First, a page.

Crumpets are a joy I haven’t known very long. They don’t exist in Sweden (well you might be able to buy them in specialist English shops, but I’ve never seen them), so I discovered them when I was living in the UK. I don’t really know how to describe them, but a Swedish recipe online said they were “a mix between a pancake and bread” which I feel is a terrible description!


A crumpet is easily identified by its large holes on top and pancake-looking bottom. It’s cooked on a griddle – which explains the pancake-looking bottom – and mainly on one side. Apparently the first reference to a crumpet was in 1382, but it wasn’t until the Victorian era that yeast was added and they achieved the height that makes them different from pancakes (though apparently Scottish crumpets are much more pancake-like than English crumpets, which are cooked in a round metal ring to keep their shape).

Now I don’t like butter (I know – gasp!) so I don’t enjoy crumpets in the traditional English way. S on the other hand, does. That is to say he takes at least a teaspoon of butter and spreads onto a hot, toasted crumpet, making the butter melt into the holes. If you do like butter, I’d trust his judgement in that it’s really nice.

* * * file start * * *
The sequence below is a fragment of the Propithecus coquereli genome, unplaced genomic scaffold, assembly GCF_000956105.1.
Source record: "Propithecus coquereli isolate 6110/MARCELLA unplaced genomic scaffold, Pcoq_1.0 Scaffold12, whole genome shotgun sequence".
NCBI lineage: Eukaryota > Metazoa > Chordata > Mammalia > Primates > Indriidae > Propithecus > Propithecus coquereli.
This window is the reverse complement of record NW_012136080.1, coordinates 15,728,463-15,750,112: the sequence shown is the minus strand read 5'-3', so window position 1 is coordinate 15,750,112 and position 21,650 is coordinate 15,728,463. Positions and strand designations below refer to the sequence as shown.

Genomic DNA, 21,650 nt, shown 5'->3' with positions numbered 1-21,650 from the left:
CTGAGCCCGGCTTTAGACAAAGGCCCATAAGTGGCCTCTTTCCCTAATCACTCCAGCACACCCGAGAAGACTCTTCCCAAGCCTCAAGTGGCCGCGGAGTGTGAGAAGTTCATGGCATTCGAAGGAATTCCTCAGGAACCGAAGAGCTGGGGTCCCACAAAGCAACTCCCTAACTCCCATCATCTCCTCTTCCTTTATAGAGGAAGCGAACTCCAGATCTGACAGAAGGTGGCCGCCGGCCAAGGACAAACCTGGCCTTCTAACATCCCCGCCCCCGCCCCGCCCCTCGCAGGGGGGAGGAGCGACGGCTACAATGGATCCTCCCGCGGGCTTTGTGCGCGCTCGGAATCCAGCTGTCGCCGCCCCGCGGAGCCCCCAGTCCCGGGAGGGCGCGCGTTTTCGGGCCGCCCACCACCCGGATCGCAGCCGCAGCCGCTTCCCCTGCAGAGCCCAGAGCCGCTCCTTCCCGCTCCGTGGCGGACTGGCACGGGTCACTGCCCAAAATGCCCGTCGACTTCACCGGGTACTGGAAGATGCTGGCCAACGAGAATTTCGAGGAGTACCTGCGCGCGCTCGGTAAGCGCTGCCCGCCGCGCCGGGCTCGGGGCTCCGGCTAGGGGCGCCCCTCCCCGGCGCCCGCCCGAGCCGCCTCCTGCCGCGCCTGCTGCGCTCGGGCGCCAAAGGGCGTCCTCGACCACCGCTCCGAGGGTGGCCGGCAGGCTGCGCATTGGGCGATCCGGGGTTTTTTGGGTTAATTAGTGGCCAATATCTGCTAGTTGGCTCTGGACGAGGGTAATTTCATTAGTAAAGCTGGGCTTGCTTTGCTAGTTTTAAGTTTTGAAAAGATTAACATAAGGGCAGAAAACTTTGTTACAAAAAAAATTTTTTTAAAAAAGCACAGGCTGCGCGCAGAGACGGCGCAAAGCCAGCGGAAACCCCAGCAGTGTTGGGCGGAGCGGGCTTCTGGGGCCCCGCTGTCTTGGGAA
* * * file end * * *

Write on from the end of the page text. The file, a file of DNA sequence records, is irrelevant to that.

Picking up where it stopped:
So what I do is I eat them with jam –enough to almost completely fill the holes. And whether you like butter or not, trust me when I say that’s really nice too.

When I first tried crumpets I liked them, but I don’t think I went head over heels for them. Now that I can’t (easily) get them though, I get real crumpet cravings. So much so that I asked S to buy some and bring over for me.


There are of course crumpet recipes out there (e.g. Paul Hollywood’s very own), but I don’t know if I could do it without a griddle. I don’t really know if I want to try with a normal pan, or if I don’t want to get my hopes up only to fail. It’s not a very complicated recipe though (although I don’t like working with dry yeast) and some recipes say you can use a frying pan.

Maybe it is worth a try?




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